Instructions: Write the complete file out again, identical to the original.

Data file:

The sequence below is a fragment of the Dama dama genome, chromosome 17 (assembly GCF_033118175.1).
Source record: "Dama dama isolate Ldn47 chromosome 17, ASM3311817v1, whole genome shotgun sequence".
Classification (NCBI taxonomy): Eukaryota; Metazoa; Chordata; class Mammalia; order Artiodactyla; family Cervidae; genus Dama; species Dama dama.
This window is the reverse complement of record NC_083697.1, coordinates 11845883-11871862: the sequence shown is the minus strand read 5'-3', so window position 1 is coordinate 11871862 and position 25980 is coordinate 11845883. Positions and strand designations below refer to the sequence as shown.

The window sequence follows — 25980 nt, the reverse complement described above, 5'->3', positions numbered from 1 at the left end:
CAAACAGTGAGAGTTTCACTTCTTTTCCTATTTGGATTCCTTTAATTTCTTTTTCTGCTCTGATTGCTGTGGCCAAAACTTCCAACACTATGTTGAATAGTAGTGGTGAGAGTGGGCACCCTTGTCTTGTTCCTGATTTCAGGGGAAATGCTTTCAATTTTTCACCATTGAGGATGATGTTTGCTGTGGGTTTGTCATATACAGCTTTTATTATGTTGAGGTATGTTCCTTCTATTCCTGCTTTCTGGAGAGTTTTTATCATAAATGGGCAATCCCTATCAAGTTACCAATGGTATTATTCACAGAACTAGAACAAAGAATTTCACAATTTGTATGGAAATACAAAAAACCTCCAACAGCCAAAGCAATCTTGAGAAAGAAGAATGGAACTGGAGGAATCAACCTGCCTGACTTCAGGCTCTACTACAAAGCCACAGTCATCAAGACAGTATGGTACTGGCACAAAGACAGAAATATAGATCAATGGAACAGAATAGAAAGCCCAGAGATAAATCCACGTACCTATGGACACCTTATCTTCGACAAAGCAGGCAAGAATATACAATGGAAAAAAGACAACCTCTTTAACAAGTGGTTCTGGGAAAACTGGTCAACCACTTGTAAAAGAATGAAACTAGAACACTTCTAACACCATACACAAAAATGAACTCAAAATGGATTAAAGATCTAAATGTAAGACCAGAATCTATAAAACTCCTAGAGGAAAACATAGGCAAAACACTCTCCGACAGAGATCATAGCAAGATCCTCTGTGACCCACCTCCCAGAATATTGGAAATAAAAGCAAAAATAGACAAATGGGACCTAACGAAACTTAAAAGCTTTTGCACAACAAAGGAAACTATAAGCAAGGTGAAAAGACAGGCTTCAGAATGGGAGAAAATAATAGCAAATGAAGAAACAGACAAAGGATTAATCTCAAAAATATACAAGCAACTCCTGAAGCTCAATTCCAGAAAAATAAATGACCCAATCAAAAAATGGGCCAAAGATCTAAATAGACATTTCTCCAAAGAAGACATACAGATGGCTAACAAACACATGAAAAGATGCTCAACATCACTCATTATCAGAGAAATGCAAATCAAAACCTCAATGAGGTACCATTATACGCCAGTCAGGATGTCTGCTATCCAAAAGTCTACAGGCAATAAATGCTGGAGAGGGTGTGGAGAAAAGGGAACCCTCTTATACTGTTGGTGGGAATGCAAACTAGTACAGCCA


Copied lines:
The sequence below is a fragment of the Dama dama genome, chromosome 17 (assembly GCF_033118175.1).
Source record: "Dama dama isolate Ldn47 chromosome 17, ASM3311817v1, whole genome shotgun sequence".
Classification (NCBI taxonomy): Eukaryota; Metazoa; Chordata; class Mammalia; order Artiodactyla; family Cervidae; genus Dama; species Dama dama.
This window is the reverse complement of record NC_083697.1, coordinates 11845883-11871862: the sequence shown is the minus strand read 5'-3', so window position 1 is coordinate 11871862 and position 25980 is coordinate 11845883. Positions and strand designations below refer to the sequence as shown.

The window sequence follows — 25980 nt, the reverse complement described above, 5'->3', positions numbered from 1 at the left end:
CAAACAGTGAGAGTTTCACTTCTTTTCCTATTTGGATTCCTTTAATTTCTTTTTCTGCTCTGATTGCTGTGGCCAAAACTTCCAACACTATGTTGAATAGTAGTGGTGAGAGTGGGCACCCTTGTCTTGTTCCTGATTTCAGGGGAAATGCTTTCAATTTTTCACCATTGAGGATGATGTTTGCTGTGGGTTTGTCATATACAGCTTTTATTATGTTGAGGTATGTTCCTTCTATTCCTGCTTTCTGGAGAGTTTTTATCATAAATGGGCAATCCCTATCAAGTTACCAATGGTATTATTCACAGAACTAGAACAAAGAATTTCACAATTTGTATGGAAATACAAAAAACCTCCAACAGCCAAAGCAATCTTGAGAAAGAAGAATGGAACTGGAGGAATCAACCTGCCTGACTTCAGGCTCTACTACAAAGCCACAGTCATCAAGACAGTATGGTACTGGCACAAAGACAGAAATATAGATCAATGGAACAGAATAGAAAGCCCAGAGATAAATCCACGTACCTATGGACACCTTATCTTCGACAAAGCAGGCAAGAATATACAATGGAAAAAAGACAACCTCTTTAACAAGTGGTTCTGGGAAAACTGGTCAACCACTTGTAAAAGAATGAAACTAGAACACTTCTAACACCATACACAAAAATGAACTCAAAATGGATTAAAGATCTAAATGTAAGACCAGAATCTATAAAACTCCTAGAGGAAAACATAGGCAAAACACTCTCCGACAGAGATCATAGCAAGATCCTCTGTGACCCACCTCCCAGAATATTGGAAATAAAAGCAAAAATAGACAAATGGGACCTAACGAAACTTAAAAGCTTTTGCACAACAAAGGAAACTATAAGCAAGGTGAAAAGACAGGCTTCAGAATGGGAGAAAATAATAGCAAATGAAGAAACAGACAAAGGATTAATCTCAAAAATATACAAGCAACTCCTGAAGCTCAATTCCAGAAAAATAAATGACCCAATCAAAAAATGGGCCAAAGATCTAAATAGACATTTCTCCAAAGAAGACATACAGATGGCTAACAAACACATGAAAAGATGCTCAACATCACTCATTATCAGAGAAATGCAAATCAAAACCTCAATGAGGTACCATTATACGCCAGTCAGGATGTCTGCTATCCAAAAGTCTACAGGCAATAAATGCTGGAGAGGGTGTGGAGAAAAGGGAACCCTCTTATACTGTTGGTGGGAATGCAAACTAGTACAGCCA